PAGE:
Supreme Court Ruling Means Voter Identification Now Required in TexasFeatured Stories, News Tuesday, June 25th, 2013
News release from the Texas Secretary of State’s Office:
Texas Secretary of State John Steen today announced that photo identification will now be required when voting in Texas elections. His announcement follows a decision Tuesday by the U.S. Supreme Court that cleared the way for photo ID requirements in Texas, originally passed by the Texas Legislature in 2011, to take effect.
“My office is committed to making sure Texans have all the information they need to vote, including what forms of identification they need now that photo ID requirements are in effect,” said Secretary Steen.
A voter will be required to show one of the following forms of photo identification at the polling location before the voter will be permitted to cast a vote:
• Texas driver license issued by the Texas Department of Public Safety (DPS)
• Texas Election Identification Certificate issued by DPS
• Texas personal identification card issued by DPS
• Texas concealed handgun license issued by DPS
• United States military identification card containing the person’s photograph
• United States citizenship certificate containing the person’s photograph
• United States passport
With the exception of the U.S. citizenship certificate, the identification must be current or have expired no more than 60 days before being presented at the polling place.
Election identification certificates are now available only for voters who do not already have a required form of photo identification. There is no fee for the certificate. Information on how to obtain an election identification certificate can be found at www.dps.texas.gov. You may also contact DPS by telephone at (512) 424-2600.
To review frequently asked questions and answers, visit www.votetexas.gov.
Recap of the U.S. Supreme Court ruling from the Associated Press:
WASHINGTON (AP) _ The Supreme Court says a key provision of the landmark Voting Rights Act cannot be enforced until Congress comes up with a new way of determining which states and localities require close federal monitoring of elections.
The justices said in 5-4 ruling Tuesday that the law Congress most recently renewed in 2006 relies on 40-year-old data that doesn’t reflect racial progress and changes in U.S. society.
The court did not strike down the advance approval requirement of the law that has been used, mainly in the South, to open up polling places to minority voters in the nearly half century since it was first enacted in 1965. But they said lawmakers must update the formula for determining which parts of the country must seek Washington’s approval for election changes.
Information from the Texas Department of Public Safety (DPS) if someone needs a photo ID:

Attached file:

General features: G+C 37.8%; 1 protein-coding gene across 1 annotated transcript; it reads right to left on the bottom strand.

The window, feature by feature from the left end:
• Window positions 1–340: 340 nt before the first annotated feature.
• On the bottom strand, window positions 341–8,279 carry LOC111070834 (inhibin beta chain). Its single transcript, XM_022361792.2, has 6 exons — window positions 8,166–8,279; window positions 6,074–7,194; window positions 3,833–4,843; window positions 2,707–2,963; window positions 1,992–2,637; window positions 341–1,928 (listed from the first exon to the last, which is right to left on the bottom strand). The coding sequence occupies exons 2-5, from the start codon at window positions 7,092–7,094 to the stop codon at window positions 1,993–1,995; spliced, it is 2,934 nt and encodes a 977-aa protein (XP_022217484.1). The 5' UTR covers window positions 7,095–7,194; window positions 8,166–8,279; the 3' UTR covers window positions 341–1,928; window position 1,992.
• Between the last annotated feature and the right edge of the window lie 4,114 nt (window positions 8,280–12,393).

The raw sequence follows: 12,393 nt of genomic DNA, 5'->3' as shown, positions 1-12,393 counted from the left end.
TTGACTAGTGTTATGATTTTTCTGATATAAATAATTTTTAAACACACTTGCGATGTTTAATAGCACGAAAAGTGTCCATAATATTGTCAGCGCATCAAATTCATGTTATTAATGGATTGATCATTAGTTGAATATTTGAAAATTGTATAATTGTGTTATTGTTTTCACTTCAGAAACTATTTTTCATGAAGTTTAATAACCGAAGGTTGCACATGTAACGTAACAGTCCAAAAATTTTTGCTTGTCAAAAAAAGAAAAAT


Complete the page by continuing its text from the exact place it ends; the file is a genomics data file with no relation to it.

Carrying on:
On June 26, 2013, the Texas Department of Public Safety (DPS) will begin issuing Election Identification Certificates (EIC) to individuals who do not already have an acceptable form of photo identification (ID) to present when voting. Applications for the EIC will be accepted at DPS driver license offices across Texas.
If an applicant already has any of the following documents, they are not eligible to receive an EIC:
Texas driver license – unexpired or expired less than 60 days
Texas personal identification card – unexpired or expired less than 60 days
U.S. passport book or card – unexpired or expired less than 60 days
Texas concealed handgun license – unexpired or expired less than 60 days
U.S. Military identification with photo – unexpired or expired less than 60 days
U.S. Citizenship Certificate or Certificate of Naturalization with photo
To qualify for an EIC, applicants must be:
A U.S. citizen; a Texas resident; someone eligible to vote in Texas (show a valid voter registration card or submit a voter registration application when applying for the EIC); and the person is 17 years and 10 months or older.
Beginning June 26, individuals may apply for an EIC by visiting a Texas driver license office and completing an EIC application (DL-14C). Applicants must also bring the following items to the office to verify U.S. citizenship and identity.
The EIC receipt an individual receives will include their photo and can be used for voting until the permanent card is delivered by mail.
The EIC is free of charge to qualifying applicants and is valid for six years. There is no expiration date of an EIC for citizens 70 years of age or older.
The EIC can only be used for the purpose of voting in an election and may not be used as personal identification.
Residents with a documented disability may apply at their county voter registrar for a permanent exemption from the photo ID requirement. If approved, they will not need a photo ID to vote. Also, if individuals are voting by mail, they do not have to submit a photo ID.
For more information on the requirements, exemptions and process for obtaining an EIC, please visit: http://www.txdps.state.tx.us/DriverLicense/electionID.htm.
For more information on voting in Texas, visit the Secretary of State’s website at http://www.sos.state.tx.us/.
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